While state lawmakers and local city officials have held several public hearings about drawing new legislative and council districts, Charleston County Council has held none -- so far.
County Council Chairman Teddie Pryor said that will change soon.
The cities of Charleston and North Charleston have rushed to redraw their council districts in time for their elections this fall.
South Carolina lawmakers also started on congressional and legislative districts because they work mainly during the first part of the year.
The Legislature tentatively plans to return to Columbia on July 26 to give its plan final approval.
Pryor said the county was not driven by the same time pressures. Council meets year-round, and its next elections aren't until November 2012.
Now, that the county's budget has passed, Pryor said council will turn its attention to drawing new lines.
He said he doesn't expect dramatic changes because the current lines are only about six years old -- not 10.
The U.S. Department of Justice prevailed in a legal challenge to the county, and the federal courts ordered it to change from at-large elections to nine single-member districts in 2004.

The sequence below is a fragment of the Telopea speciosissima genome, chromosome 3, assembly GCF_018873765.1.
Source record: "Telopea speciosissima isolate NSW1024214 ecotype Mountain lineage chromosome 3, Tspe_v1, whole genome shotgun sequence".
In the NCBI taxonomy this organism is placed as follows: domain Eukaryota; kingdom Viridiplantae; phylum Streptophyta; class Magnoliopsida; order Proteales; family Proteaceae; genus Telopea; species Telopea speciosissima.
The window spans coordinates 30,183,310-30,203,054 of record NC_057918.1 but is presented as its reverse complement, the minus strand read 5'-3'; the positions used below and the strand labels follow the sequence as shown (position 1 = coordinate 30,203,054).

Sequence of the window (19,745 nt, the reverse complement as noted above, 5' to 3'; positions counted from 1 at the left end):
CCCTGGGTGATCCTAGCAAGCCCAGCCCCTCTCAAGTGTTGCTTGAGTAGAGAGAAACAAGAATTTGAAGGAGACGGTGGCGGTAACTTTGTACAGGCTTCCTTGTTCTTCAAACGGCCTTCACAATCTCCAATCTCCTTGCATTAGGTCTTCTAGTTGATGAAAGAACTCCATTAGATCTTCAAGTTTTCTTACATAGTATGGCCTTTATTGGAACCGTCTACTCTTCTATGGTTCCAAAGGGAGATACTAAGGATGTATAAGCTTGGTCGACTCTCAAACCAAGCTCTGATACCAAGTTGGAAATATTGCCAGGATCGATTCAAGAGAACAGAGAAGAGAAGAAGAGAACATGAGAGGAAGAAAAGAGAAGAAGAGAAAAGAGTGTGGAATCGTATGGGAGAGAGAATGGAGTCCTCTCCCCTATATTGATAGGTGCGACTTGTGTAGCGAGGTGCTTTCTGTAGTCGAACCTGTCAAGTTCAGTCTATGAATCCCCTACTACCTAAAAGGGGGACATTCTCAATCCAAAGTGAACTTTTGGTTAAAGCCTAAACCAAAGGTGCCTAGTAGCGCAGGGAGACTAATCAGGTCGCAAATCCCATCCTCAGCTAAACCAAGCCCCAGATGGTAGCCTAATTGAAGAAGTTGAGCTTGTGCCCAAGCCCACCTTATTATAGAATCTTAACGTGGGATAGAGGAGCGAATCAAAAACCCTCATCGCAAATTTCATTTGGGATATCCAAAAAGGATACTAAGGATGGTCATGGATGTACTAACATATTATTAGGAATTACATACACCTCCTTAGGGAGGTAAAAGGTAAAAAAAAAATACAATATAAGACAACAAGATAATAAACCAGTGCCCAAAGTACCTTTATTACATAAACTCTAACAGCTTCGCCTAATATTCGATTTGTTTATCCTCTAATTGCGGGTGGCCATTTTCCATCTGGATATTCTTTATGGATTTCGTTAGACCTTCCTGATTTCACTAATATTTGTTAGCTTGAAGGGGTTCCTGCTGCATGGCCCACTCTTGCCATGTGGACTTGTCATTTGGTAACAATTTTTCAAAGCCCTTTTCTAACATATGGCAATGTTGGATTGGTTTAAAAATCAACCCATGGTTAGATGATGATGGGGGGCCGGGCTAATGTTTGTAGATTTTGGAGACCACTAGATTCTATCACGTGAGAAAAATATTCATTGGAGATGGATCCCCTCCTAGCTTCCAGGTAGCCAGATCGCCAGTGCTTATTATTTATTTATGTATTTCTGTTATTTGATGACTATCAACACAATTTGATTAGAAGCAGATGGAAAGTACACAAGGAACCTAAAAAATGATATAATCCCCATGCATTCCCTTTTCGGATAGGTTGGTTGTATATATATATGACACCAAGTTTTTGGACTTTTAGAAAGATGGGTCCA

Newly elected Councilman Herb Sass could see the biggest change: His new district could shrink by about 30 percent.
Each council district should have about 39,000 residents -- or about 31,000 residents old enough to vote. Sass' East Cooper district, District 1, has 50,318 residents and a voting age population of 37,327.
Councilman Elliott Summey's District 3 in North Charleston and Councilwoman Anna Johnson's District 8, in southern Charleston County, also have seen above-average growth, while Pryor's District 5 and Councilman Henry Darby's District 4 have experienced the least growth.
Pryor said the county will make every effort to preserve three minority-majority council districts because of the federal court order.
Reach Robert Behre at 937-5771.